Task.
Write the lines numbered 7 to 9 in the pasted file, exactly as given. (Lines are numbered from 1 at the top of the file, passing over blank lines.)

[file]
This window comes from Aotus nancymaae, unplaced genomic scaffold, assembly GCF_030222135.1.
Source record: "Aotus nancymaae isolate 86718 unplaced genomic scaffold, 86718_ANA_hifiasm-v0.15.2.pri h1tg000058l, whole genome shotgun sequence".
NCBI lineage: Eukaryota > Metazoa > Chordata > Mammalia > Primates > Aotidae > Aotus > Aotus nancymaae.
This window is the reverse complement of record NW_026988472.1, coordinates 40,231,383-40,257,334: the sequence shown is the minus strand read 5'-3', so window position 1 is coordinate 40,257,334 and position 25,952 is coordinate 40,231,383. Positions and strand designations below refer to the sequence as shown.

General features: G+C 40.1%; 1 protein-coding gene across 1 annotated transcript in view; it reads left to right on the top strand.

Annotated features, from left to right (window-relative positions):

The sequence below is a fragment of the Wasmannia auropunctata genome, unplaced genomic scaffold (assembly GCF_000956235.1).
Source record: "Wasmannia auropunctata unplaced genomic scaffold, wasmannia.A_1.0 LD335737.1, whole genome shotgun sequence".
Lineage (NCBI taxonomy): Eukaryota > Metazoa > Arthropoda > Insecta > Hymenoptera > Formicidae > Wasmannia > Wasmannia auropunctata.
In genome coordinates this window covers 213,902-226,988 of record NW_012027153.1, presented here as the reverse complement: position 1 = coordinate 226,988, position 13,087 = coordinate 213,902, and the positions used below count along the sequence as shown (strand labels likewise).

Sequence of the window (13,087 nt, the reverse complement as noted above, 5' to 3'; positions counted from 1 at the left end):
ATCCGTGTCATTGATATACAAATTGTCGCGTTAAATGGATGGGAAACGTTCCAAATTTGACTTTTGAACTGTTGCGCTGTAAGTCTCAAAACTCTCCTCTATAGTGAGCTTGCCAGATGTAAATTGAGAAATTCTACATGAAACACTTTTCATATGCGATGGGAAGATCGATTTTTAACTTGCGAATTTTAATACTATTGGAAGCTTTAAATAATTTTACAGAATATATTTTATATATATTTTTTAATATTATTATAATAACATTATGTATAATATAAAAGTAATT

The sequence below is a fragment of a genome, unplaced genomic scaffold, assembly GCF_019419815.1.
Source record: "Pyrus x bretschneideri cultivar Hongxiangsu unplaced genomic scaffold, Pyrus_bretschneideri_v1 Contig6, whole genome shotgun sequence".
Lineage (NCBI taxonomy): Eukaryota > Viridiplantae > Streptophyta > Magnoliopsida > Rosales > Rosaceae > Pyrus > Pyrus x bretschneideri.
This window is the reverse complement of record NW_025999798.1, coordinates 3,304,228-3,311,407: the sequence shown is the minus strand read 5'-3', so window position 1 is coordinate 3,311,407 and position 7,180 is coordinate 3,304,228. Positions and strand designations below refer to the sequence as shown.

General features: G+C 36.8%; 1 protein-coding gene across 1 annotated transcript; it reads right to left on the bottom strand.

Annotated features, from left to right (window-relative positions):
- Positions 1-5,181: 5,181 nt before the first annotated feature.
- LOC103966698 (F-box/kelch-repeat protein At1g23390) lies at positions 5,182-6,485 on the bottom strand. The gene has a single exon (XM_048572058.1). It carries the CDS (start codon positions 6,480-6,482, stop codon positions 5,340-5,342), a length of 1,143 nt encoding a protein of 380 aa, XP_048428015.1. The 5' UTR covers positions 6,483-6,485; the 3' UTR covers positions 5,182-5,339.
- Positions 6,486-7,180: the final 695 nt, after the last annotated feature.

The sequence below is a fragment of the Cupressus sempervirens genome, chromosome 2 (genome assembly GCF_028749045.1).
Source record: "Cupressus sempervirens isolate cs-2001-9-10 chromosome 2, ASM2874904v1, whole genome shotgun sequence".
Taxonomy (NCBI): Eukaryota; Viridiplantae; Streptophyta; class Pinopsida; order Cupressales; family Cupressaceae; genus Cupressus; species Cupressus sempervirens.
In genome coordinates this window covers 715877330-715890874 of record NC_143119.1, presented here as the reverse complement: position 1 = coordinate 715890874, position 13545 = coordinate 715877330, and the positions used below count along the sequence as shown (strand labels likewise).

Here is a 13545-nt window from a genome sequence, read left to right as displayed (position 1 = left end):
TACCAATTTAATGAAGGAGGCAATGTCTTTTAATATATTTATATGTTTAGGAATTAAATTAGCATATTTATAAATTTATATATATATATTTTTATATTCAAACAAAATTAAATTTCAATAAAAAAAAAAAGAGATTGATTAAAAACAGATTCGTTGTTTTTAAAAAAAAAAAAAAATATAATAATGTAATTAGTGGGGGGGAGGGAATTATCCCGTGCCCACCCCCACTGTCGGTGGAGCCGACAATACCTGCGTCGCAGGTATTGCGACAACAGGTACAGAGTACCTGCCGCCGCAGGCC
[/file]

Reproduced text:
The sequence below is a fragment of the Wasmannia auropunctata genome, unplaced genomic scaffold (assembly GCF_000956235.1).
Source record: "Wasmannia auropunctata unplaced genomic scaffold, wasmannia.A_1.0 LD335737.1, whole genome shotgun sequence".
Lineage (NCBI taxonomy): Eukaryota > Metazoa > Arthropoda > Insecta > Hymenoptera > Formicidae > Wasmannia > Wasmannia auropunctata.